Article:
A VC term sheet is a document that outlines the terms and conditions of a VC investment. It includes details on the amount of money to be invested, the equity being granted to investors, the timing of investor liquidity, and investors’ rights in the venture.
Some of the key terms founders and investors must be familiar with when reviewing this document include:
- Valuation – The value of the company which is being used as the basis for the investment.
- Pre- and post-money valuation – The pre-money valuation is the value of the company prior to the investment, with post-money valuation the value of the company after the investment.
- Voting rights – A representation of how much say investors have in the future strategic direction of the business.
- Liquidation preference – This is a clause that determines the order in which investors and founders are paid back in case of a liquidation or bankruptcy. Be aware: liquidation preference typically relates to any liquidity event, not just a liquidation.
- Anti-dilution-provisions – These clauses can help protect investors from dilution because of a future financing round of financing. They can have the effect of decreasing a founder’s shareholder value.
An alignment of interest with the future in mind
As both an investor and a venture builder that helps startups improve their product and find product market fit, at Founders Factory Africa, we often advise founders to be extremely careful when exchanging equity for capital.
When an investor decides to invest in a startup, they are looking for an alignment of interests where the founders can make a meaningful return for starting and scaling the venture, thereby providing a higher chance of a successful exit for the investor.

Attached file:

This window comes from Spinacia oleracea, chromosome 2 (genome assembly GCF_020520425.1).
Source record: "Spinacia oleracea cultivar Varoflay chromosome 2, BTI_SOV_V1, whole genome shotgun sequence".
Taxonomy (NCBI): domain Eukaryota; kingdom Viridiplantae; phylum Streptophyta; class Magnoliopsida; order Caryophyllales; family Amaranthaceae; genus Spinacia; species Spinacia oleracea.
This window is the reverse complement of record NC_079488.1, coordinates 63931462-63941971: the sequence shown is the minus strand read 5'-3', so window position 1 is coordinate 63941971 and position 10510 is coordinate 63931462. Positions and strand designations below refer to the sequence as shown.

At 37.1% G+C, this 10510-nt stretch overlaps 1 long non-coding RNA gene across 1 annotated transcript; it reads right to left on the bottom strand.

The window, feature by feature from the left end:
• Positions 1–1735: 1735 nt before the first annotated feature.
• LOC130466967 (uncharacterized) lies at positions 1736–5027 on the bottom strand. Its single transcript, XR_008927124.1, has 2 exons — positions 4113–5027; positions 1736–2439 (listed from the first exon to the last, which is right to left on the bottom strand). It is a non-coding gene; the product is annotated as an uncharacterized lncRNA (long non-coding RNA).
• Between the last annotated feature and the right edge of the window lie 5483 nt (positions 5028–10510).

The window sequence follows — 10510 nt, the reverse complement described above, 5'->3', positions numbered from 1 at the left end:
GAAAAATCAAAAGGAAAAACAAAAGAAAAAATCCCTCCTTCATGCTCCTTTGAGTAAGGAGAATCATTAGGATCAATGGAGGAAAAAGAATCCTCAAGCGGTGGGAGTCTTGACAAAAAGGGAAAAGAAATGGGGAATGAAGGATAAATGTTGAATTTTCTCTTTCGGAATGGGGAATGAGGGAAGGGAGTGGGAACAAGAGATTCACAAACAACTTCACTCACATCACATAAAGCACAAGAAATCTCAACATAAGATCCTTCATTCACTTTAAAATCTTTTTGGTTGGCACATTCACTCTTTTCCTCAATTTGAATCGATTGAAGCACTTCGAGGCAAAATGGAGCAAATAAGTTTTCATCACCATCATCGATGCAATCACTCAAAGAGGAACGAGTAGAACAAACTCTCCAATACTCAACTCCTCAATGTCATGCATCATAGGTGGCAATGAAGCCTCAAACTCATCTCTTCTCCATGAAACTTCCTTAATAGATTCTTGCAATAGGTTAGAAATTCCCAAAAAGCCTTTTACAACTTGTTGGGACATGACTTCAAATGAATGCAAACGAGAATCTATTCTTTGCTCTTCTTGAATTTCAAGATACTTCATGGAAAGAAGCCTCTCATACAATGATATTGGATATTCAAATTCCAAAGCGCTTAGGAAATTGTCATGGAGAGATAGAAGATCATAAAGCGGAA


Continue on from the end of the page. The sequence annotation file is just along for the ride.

Some of the errors we typically see include founders raising their initial funding at too high a valuation. This creates unrealistic expectations for future funding rounds.
At times, founders ask for too much capital without deep thought into what metrics and milestones they would like to achieve with the capital, leading them to give up too much equity very early on without considering the need for future funding rounds.
These scenarios, in turn, stunt the venture’s ability to raise funding and scale, due to the lack of alignment of financial interests with investors.
As a startup matures and goes through its different funding rounds, the equity allocated to founders is diluted as larger sums of investment are raised at Series A, B, or C. If the cap table is not thoughtfully constructed, the startup may find it increasingly difficult to raise capital as questions around incentives for later-stage investors increase.
The startup ecosystem is binary. Either a business grows and succeeds, or it fails. There is no in-between. The value that a startup places on its equity, the partners they choose on its journey and collectively creates is the golden thread that runs through every startup’s success or failure.
A thoughtful cap ensures that a startup can become successful. A badly designed cap table can do the exact opposite.